FOAM, Amsterdam’s photography museum, is our next stop. It currently has a temporary exhibit dedicated to Nobuyoshi Araki, a Japanese artist whose work essentially features naked prostitutes, toy dinosaurs and his beloved cat. The latter went on to live over twenty years until he died of old age. In fact, Araki documents Chiro’s last moments in a series of photographs that nearly brings me to tears.







 

We sadly learn that the Van Loom museum, which we were looking forward to seeing, is closed for renovations, and instead head to the famous Rijksmuseum. It most closely equates to the Louvre in Paris or to the Metropolitan Museum in New York, but is an impressive and unique piece of work. The main hall boasts incredibly high ceilings and a modern, open space that both contrasts and complements the more traditional exterior of the building. Our favorite gallery is the one containing 17th century dollhouses. Surprisingly, we learn that the latter were actually not used by children but rather by women, who most likely sought a way to distract themselves from the boredom of their everyday lives (I can very well imagine them living vicariously through the dolls, who they could use as avatars of sorts).








We have just enough time to explore the Van Gogh Museum, which is also included in our museum pass. The ground floor exhibits a collection of the artist’s famous self-portraits. Most date from 1887, a year where he actually painted himself twenty eight times. The first floor shows Van Gogh’s earlier works, as well as his various inspiration sources (which include, quite surprisingly, Japanese paintings). On the second floor, we learn a little more about the artist’s personal life, and more specifically, about his relationship with his brother and pension-payer Theo, as well as with other artists such as Emile Bernard and Anthon van Rappard. Finally, the last floor is dedicated to Van Gogh’s final works before his suicide in 1890.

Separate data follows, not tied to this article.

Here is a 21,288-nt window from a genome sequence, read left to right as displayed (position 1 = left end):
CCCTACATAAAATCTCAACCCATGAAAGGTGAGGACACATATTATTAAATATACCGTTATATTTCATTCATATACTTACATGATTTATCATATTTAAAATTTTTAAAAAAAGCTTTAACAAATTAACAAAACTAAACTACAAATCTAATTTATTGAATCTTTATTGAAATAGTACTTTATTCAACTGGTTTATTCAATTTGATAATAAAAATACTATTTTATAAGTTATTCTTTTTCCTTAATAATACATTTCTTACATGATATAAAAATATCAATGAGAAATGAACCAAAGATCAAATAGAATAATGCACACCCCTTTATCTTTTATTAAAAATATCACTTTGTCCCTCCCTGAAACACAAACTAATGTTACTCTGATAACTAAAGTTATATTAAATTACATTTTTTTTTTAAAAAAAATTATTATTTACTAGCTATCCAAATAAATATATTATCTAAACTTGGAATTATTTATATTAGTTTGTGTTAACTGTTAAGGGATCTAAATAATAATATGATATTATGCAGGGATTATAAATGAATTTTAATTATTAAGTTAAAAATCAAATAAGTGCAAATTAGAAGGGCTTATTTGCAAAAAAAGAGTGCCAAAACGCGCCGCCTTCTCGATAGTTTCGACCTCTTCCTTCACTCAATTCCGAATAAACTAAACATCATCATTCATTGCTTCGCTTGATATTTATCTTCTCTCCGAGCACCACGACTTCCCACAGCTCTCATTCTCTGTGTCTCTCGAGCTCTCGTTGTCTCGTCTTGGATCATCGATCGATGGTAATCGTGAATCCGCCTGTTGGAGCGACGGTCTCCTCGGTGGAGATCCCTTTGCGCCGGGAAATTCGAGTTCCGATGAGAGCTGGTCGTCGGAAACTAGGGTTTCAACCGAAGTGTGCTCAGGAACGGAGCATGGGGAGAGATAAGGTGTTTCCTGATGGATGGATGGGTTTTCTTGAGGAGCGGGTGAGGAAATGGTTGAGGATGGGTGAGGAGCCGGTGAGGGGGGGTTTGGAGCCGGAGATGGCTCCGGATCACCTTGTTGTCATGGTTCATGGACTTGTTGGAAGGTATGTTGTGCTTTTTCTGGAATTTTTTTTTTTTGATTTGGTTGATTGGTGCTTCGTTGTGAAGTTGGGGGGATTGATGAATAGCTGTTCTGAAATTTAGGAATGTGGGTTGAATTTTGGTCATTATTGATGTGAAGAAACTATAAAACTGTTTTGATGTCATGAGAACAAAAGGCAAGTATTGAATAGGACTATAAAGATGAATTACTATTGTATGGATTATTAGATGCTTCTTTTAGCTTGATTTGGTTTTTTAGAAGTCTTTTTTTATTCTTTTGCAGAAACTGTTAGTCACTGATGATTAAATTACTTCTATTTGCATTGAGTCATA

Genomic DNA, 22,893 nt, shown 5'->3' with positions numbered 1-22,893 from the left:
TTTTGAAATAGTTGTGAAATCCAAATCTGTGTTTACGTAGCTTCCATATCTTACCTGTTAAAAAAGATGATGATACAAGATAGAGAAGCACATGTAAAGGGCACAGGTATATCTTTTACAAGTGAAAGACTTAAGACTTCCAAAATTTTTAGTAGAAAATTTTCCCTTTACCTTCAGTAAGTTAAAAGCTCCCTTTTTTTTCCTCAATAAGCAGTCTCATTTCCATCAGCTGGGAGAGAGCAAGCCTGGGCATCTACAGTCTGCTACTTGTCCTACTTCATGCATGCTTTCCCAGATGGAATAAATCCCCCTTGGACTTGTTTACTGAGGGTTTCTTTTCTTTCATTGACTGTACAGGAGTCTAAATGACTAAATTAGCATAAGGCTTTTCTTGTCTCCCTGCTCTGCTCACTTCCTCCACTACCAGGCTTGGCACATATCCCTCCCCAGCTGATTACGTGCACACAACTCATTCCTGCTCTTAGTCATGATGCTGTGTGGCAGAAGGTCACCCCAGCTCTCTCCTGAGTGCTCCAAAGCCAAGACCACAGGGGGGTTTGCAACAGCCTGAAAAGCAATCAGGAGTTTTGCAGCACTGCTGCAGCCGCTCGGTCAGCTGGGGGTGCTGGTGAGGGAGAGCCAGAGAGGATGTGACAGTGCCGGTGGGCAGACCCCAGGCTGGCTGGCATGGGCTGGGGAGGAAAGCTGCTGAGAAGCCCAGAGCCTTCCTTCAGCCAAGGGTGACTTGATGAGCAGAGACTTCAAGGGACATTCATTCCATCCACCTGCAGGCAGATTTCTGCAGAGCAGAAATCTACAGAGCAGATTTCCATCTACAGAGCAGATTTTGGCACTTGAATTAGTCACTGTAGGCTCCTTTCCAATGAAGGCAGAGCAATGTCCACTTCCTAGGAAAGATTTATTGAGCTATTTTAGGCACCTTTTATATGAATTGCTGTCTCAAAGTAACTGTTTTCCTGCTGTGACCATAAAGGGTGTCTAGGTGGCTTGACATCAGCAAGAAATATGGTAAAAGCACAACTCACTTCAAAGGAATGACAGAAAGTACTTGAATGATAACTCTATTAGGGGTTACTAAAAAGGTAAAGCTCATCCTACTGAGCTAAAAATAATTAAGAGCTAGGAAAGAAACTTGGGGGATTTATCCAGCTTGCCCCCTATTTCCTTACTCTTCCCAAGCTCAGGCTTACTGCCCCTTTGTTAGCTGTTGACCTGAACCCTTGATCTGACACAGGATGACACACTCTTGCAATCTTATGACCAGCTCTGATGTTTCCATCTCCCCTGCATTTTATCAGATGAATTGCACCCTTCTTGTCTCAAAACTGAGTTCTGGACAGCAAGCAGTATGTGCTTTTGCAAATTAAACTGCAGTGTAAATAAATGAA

The sun sets above the city’s famous buildings and canals – it is altogether a beautiful sight. We walk through the streets of Pijp, a quiet neighborhood compared to the saturated streets around the Museumplein. We end up in Circle of Trust, a concept store that has just opened. I give in to temptation and purchase a set of two beautiful, dark cups for my mom. We then turn into Gerard Doustraat, a small street flanked by a dozen independent boutiques. Not all of them are open, but we do pay a visit to Blond, All the Luck in the World and charlie + mary, all of which I highly recommend to all design and fashion lovers.







For dinner, we sit down at Café ‘t Loosje, the same place I had my sandwich on the first day. The place offers a different menu in the evening, composed of a dozen snack options. We both order kroketten, which turn out to be delicious (though very hot, so be careful!). For dessert, we indulge in some ice cream from Yscuypje next door. For 1.50€, my chocolate gelato is even more tasteful than the one I usually get from San Ambroeus!